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3 steps to empowering employees to think like CEOs

Make sure your frontliners guarantee your customers’ satisfaction.
By Omar Soliman |


In today’s interconnected world – where one negative customer experience can spread like wildfire – an incredible positive experience, by contrast, can be a brand's defining moment.


Front-line staff members who serve as the face of your organization for clients are literally on the front lines of the battle to win customer satisfaction and loyalty. And great customer service depends on your empowering every employee to do exactly that.



The best way to attract top talent is to treat our employees like business owners. Rather than view them as subordinates, we give them the freedom and authority to run their part of the business as they wish – within reason, of course.


The path to empowering employees to think like CEOs involves three steps, each rooted in building a company culture that attracts the right people.



1. Don’t 'interview' – hold auditions. 

We hire for attitude and train for skill, and are fanatical about each team member fitting our company culture. Our hiring process is long, and we select less than 1 percent of applicants for any position, from call-center agent to mover.


We audition potential team members in groups, rather than hold traditional job interviews. This way, the best candidates always stand out from the crowd.


Personality profiles of your top performers can similarly help you gauge where applicants might fit within your organization. To create them, ask character-based questions such as, “What is a time when you went above and beyond? What are some examples of how you showed leadership?”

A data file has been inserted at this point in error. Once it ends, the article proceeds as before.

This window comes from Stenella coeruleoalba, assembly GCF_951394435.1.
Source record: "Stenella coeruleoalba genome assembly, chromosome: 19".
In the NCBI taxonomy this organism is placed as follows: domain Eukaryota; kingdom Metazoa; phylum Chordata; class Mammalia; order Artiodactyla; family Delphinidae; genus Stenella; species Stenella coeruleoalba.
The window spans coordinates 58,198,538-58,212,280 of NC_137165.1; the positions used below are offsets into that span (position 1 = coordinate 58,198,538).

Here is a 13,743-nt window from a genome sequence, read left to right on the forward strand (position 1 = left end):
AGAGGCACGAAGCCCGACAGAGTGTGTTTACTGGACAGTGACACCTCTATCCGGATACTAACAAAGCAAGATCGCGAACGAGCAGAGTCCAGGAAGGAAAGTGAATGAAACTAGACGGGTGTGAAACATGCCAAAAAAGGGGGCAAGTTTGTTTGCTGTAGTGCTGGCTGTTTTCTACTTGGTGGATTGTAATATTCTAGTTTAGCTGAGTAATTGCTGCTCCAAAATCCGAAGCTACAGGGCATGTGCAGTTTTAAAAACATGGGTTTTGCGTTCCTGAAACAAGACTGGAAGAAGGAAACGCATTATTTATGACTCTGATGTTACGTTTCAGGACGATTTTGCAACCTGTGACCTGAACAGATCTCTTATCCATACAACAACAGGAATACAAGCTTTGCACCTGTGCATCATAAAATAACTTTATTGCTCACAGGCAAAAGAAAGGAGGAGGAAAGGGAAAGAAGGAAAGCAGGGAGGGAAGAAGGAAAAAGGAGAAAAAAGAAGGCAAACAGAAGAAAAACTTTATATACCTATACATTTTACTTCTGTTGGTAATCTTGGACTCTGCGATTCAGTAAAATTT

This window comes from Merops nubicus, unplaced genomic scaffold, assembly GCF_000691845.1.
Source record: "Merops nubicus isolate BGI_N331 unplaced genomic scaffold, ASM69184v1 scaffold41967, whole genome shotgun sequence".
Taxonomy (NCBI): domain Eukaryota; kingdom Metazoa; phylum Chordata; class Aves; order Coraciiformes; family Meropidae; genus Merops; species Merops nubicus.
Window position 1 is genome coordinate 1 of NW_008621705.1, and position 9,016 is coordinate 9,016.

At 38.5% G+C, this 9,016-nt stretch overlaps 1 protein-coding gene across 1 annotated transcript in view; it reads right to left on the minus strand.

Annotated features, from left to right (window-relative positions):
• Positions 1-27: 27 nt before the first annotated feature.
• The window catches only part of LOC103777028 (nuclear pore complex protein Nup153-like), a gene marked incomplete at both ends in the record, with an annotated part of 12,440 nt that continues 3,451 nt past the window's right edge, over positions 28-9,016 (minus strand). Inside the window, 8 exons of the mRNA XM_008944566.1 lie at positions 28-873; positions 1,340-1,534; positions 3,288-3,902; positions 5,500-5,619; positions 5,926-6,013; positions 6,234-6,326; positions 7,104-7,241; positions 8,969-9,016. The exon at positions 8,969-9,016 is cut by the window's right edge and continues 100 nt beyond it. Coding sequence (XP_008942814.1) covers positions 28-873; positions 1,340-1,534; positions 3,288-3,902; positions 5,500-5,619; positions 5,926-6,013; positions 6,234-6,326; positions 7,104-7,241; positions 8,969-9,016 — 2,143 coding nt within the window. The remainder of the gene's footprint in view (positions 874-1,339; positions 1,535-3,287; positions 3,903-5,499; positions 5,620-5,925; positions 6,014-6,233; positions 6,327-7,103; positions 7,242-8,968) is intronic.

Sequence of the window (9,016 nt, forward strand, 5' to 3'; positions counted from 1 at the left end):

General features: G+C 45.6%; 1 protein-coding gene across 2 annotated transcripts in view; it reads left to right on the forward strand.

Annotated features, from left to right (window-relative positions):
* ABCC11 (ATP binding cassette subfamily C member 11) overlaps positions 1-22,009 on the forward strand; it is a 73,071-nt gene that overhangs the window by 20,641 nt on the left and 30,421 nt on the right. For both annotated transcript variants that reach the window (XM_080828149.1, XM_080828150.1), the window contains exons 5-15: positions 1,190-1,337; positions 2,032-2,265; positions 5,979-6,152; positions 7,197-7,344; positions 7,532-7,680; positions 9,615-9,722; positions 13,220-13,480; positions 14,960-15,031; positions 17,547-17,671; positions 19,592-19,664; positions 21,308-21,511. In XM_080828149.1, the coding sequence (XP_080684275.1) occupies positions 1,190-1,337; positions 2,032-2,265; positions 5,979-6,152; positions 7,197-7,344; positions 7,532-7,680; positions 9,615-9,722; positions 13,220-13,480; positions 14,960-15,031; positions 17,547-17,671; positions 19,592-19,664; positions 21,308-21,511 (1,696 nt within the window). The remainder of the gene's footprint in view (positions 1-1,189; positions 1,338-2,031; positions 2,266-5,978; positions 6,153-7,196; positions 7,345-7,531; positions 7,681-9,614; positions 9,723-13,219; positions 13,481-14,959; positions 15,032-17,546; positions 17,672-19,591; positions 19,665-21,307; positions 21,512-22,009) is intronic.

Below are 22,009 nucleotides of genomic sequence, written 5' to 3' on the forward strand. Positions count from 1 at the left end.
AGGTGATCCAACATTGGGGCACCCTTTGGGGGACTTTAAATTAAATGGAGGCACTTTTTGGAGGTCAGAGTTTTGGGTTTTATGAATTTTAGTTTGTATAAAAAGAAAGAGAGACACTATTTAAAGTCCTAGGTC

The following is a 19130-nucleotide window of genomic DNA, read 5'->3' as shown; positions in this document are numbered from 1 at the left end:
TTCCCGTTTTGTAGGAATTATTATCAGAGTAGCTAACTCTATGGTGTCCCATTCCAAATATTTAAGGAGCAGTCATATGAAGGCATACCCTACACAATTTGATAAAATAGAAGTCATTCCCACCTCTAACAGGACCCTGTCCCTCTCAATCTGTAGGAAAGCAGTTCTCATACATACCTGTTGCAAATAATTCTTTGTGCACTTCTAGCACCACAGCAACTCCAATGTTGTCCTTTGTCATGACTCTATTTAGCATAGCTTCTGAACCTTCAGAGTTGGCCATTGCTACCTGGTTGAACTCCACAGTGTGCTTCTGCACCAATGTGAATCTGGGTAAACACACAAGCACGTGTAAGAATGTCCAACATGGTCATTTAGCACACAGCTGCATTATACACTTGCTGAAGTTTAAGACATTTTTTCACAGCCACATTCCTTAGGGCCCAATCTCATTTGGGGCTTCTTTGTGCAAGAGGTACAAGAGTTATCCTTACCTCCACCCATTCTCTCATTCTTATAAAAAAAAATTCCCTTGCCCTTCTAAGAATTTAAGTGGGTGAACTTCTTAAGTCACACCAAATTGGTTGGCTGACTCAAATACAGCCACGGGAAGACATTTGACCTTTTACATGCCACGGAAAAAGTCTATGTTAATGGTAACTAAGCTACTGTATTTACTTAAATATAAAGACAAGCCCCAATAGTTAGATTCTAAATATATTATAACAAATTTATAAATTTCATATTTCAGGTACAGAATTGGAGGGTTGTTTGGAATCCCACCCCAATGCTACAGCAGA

2. Create a strong, simple purpose. 

When your purpose is simple to grasp, yet aspirational in nature, it attracts the right people. The key is to secure a firm commitment from everyone in the organization to be purpose-driven. Communicate your core values and purpose constantly and consistently, leading by example and sharing stories of how these are embodied throughout the organization. For example, encourage employees to write blog posts about how the actions they take fulfill the company’s purpose.



3. Use gamification to motivate millennials. 

The gamification market is predicted to reach $1 billion by 2020. We can apply the same principles that make video games so wildly popular: concepts like levels, points and high scores. With today's 18- to 34-year-olds coming from the population segment that grew up playing them, we can motivate our younger team members beyond our wildest dreams.


The more you open the book on your financials and performance metrics, the more your team members will act like owners, so create games and contests around key performance indicators with scoreboards and rankings. Rewards can be monetary in nature – just be sure to recognize your top performers in some way for driving these metrics.





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This article originally appeared on Minor edits have been done by the


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